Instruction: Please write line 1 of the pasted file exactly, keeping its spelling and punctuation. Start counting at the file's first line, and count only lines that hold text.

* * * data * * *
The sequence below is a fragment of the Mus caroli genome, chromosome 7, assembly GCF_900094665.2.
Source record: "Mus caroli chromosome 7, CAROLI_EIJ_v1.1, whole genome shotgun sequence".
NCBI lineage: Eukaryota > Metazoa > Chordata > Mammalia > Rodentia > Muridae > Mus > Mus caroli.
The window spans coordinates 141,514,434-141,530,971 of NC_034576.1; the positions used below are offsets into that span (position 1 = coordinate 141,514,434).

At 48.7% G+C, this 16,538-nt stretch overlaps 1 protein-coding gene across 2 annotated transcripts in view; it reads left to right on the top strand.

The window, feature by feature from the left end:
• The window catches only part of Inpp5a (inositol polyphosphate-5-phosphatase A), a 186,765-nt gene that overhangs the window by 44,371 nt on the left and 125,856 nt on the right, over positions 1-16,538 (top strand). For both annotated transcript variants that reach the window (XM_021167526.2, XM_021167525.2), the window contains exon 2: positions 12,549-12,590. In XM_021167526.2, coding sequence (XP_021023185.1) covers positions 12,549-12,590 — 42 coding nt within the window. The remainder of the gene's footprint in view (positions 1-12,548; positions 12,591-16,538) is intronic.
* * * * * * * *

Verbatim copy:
The sequence below is a fragment of the Mus caroli genome, chromosome 7, assembly GCF_900094665.2.